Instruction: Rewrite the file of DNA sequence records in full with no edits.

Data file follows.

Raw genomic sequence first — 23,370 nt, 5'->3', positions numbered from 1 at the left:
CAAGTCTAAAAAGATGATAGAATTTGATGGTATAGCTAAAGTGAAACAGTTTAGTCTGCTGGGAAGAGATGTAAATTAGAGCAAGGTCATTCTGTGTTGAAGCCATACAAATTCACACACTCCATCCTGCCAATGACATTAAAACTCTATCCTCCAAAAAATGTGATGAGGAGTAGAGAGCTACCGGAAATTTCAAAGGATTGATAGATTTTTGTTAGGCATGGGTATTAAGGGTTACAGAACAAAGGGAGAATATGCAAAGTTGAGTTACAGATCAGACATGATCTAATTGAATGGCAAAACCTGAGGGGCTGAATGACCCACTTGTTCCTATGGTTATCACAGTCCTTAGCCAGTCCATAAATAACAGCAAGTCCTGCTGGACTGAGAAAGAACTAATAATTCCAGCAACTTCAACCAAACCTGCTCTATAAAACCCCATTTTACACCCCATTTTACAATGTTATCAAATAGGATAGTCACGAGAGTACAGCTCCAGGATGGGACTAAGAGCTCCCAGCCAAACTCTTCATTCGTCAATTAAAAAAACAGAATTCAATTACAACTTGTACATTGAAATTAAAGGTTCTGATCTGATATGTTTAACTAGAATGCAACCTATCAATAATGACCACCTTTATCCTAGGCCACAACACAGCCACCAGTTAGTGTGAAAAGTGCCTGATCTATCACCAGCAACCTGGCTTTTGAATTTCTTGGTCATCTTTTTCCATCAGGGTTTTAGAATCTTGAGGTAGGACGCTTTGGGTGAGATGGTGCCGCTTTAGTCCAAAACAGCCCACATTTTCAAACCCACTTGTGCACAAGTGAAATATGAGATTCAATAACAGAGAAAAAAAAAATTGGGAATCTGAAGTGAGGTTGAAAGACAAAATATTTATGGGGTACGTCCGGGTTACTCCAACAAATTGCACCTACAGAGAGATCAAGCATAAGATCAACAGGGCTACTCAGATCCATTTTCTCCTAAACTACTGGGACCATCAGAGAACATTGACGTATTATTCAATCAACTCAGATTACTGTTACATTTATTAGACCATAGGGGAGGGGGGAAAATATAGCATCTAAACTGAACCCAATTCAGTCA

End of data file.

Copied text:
Raw genomic sequence first — 23,370 nt, 5'->3', positions numbered from 1 at the left:
CAAGTCTAAAAAGATGATAGAATTTGATGGTATAGCTAAAGTGAAACAGTTTAGTCTGCTGGGAAGAGATGTAAATTAGAGCAAGGTCATTCTGTGTTGAAGCCATACAAATTCACACACTCCATCCTGCCAATGACATTAAAACTCTATCCTCCAAAAAATGTGATGAGGAGTAGAGAGCTACCGGAAATTTCAAAGGATTGATAGATTTTTGTTAGGCATGGGTATTAAGGGTTACAGAACAAAGGGAGAATATGCAAAGTTGAGTTACAGATCAGACATGATCTAATTGAATGGCAAAACCTGAGGGGCTGAATGACCCACTTGTTCCTATGGTTATCACAGTCCTTAGCCAGTCCATAAATAACAGCAAGTCCTGCTGGACTGAGAAAGAACTAATAATTCCAGCAACTTCAACCAAACCTGCTCTATAAAACCCCATTTTACACCCCATTTTACAATGTTATCAAATAGGATAGTCACGAGAGTACAGCTCCAGGATGGGACTAAGAGCTCCCAGCCAAACTCTTCATTCGTCAATTAAAAAAACAGAATTCAATTACAACTTGTACATTGAAATTAAAGGTTCTGATCTGATATGTTTAACTAGAATGCAACCTATCAATAATGACCACCTTTATCCTAGGCCACAACACAGCCACCAGTTAGTGTGAAAAGTGCCTGATCTATCACCAGCAACCTGGCTTTTGAATTTCTTGGTCATCTTTTTCCATCAGGGTTTTAGAATCTTGAGGTAGGACGCTTTGGGTGAGATGGTGCCGCTTTAGTCCAAAACAGCCCACATTTTCAAACCCACTTGTGCACAAGTGAAATATGAGATTCAATAACAGAGAAAAAAAAAATTGGGAATCTGAAGTGAGGTTGAAAGACAAAATATTTATGGGGTACGTCCGGGTTACTCCAACAAATTGCACCTACAGAGAGATCAAGCATAAGATCAACAGGGCTACTCAGATCCATTTTCTCCTAAACTACTGGGACCATCAGAGAACATTGACGTATTATTCAATCAACTCAGATTACTGTTACATTTATTAGACCATAGGGGAGGGGGGAAAATATAGCATCTAAACTGAACCCAATTCAGTCA